5
min

Death of a Star

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Matt Eddy

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Ramona Blank was sixty-one years old when she realized that her life was a lie. Not the type of white lie told daily by everyone, but an earth-shattering lie; a lie to end all lies. In her youth she had been an actress; Hollywood’s beloved sweetheart, she brought light on an otherwise dark world. She was swarmed everywhere she went; she often recalled the time she was in the dairy section at the grocery store, when a little girl tugged gingerly at her dress and asked her for an autograph.
Many of her contemporaries bristled at the thought of fan encounters; the disdain they held for the mania that followed celebrities was well-known and understood. Ramona, however, relished in the attention. While other stars were suffocated by the dissection of their every move, Ramona was enamored with the fact that the entire world had to know what she was up to at every moment. Her love of fame went so far, she was notorious for tipping the paparazzi off about her location whenever she went into town. She often feigned surprise at the myriad of cameras shoved in her face, but behind the looks of shock was the most satisfied grin the world had ever seen. When driving in the city, she always made sure that the roof of her convertible was down so she could see her face smiling down upon her from the movie billboards. To Ramona Blank, the world was her servant. There wasn’t a life that rivaled hers; she was a queen in a democracy.
The glitz and glamour that consumed her young adult life was not always present, however; she came from humble beginnings. Raised in the small town of Batavia, New York, her upbringing was like that of the people she now saw as beneath her. She had a standard four-person family, a golden retriever named Henry, a traditional middle-class house, and childhood friends she had long lost contact with. She excelled as a student, but her goals did not concern academia; she wanted to be an actress, and not just an actress, but a star. Throughout high school, she performed in all the school plays, landing the leading role every time and drawing gasps of wonder from adults in the audience whenever she performed. She had an aura about her that separated her from the rest of the students; she was special.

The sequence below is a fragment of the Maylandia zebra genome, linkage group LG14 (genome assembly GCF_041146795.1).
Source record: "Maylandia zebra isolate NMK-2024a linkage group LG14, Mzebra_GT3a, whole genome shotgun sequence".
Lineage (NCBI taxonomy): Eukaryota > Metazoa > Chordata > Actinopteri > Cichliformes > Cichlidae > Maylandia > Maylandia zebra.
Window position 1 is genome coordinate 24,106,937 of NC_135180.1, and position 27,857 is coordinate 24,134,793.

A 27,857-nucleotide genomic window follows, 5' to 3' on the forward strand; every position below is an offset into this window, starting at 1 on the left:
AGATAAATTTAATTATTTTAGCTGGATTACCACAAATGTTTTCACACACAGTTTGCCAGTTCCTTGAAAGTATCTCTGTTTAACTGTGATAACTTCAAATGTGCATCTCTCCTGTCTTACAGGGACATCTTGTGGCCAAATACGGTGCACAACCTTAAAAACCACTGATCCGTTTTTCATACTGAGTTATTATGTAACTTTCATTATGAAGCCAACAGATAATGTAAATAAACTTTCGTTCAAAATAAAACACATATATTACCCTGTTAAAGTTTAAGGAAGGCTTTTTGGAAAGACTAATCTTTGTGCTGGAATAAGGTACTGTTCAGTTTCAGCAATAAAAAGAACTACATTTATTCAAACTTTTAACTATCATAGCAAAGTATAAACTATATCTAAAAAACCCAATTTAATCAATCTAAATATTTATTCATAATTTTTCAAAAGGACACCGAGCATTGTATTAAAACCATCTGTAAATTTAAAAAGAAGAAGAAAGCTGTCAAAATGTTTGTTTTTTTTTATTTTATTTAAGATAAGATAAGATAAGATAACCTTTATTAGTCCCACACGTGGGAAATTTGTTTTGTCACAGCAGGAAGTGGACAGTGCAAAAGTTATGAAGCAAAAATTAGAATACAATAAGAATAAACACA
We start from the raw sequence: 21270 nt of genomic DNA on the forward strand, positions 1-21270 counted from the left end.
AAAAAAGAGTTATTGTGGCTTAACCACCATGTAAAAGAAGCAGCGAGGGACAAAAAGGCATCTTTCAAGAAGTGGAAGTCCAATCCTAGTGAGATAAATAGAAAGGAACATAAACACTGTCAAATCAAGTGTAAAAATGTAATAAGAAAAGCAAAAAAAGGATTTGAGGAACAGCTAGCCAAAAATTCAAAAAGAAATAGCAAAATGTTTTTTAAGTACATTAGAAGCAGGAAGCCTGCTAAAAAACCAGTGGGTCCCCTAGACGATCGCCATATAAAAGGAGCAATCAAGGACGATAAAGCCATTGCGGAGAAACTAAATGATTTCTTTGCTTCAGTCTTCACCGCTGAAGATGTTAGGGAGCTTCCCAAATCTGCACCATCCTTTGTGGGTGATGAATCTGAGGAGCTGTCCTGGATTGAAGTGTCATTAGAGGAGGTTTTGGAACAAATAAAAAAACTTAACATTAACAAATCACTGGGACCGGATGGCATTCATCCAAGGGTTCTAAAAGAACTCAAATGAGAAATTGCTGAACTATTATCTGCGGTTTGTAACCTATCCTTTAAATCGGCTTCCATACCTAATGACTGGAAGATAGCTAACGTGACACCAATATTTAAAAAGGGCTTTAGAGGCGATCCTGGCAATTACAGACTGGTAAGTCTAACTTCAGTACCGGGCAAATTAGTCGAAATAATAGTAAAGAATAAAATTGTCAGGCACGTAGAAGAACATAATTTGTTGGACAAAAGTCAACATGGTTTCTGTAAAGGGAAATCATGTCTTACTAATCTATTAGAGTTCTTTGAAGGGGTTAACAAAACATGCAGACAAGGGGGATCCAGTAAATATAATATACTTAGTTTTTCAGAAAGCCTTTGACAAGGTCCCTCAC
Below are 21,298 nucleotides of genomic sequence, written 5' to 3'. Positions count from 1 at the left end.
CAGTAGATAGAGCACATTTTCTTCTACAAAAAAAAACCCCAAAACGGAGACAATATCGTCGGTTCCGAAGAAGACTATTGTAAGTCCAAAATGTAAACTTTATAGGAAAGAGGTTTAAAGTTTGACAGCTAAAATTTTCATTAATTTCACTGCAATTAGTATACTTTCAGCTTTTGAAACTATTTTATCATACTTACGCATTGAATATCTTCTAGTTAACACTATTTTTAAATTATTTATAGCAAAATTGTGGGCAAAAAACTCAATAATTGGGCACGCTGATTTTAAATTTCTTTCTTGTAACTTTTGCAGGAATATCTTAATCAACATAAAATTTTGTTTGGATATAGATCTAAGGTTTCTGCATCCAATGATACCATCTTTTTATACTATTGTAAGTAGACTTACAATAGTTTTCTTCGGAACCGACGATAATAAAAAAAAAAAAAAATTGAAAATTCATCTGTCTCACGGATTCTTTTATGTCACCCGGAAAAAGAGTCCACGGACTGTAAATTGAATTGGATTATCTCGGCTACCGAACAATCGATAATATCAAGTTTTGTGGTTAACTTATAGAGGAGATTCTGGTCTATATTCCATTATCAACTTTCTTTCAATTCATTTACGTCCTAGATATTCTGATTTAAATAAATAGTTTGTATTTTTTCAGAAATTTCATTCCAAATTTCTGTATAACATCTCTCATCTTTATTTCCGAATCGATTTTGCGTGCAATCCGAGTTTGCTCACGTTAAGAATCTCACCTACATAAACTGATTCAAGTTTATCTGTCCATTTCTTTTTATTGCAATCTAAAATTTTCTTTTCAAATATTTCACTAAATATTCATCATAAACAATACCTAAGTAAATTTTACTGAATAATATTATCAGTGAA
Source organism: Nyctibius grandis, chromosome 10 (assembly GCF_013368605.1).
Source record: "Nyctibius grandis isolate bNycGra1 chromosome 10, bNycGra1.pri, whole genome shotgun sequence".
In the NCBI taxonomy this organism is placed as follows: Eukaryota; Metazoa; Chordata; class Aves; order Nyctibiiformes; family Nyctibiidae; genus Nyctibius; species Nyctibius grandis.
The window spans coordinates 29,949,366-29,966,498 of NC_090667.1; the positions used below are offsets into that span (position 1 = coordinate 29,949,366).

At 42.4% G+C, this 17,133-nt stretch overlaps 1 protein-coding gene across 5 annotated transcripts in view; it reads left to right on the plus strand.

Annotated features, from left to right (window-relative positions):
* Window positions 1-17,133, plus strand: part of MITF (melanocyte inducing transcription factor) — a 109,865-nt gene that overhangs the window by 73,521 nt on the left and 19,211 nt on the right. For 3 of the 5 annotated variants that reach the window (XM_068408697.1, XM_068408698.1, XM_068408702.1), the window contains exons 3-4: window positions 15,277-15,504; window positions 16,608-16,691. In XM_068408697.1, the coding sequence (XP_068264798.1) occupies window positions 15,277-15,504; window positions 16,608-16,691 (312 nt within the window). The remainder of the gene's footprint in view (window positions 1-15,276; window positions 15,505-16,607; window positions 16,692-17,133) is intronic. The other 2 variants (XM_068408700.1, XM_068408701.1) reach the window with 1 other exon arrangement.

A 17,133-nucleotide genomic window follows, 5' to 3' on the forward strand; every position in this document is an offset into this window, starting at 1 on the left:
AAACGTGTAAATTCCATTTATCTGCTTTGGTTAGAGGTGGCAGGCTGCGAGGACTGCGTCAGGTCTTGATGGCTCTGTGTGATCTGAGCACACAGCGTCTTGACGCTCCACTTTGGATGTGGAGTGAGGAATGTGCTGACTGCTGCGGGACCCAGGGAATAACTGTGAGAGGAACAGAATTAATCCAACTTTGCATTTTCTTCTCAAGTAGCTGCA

After high school, she omitted college (much to her parents’ discontent) and moved to Los Angeles. Though a typical move for most aspiring actresses, Ramona knew that the fear and anxiety related to the move would dissolve into success and happiness sooner than she knew it. Sure enough, after living in the City of Angels for two months, she pegged a supporting role in a summer blockbuster directed by Wayne Bartlett, the biggest rising star at the time. While working on the picture, she and Bartlett fell in love and married shortly after the film’s premiere. The wedding was a media craze for weeks, occupying the tabloids for even longer. It was a marriage made in heaven; and Hollywood couldn’t get enough of it. The marriage was a happy one; they collaborated on a number of films in the following years, and when Ramona worked on films with other directors, he always showed up at the studio to support her. It seemed like Wayne and Ramona had the only marriage in Hollywood that worked; but like all good things, they must come to an end.
After ten years of marriage, Wayne Bartlett and Ramona Blank couldn’t be happier. Both their careers were booming, their confidence was ever-expanding, and their marriage was still solid. Things fell apart, however, when Wayne was struck and killed by a hit-and-run driver after he left his favorite coffee shop in Los Angeles. The police searched for weeks for the driver, but no suspects were ever charged. The press pretended to mourn for months, but were quickly distracted by the birth of an actress’s baby and quickly shifted their focus on them. No one’s pain was greater than Ramona’s. It was as though a magician performed a saw trick on her, but actually sawed part of her in half instead of it being an illusion. There was no task she could participate in without dissolving into boulder-sized tears. She was beyond inconsolable; and her career was never the same afterwards.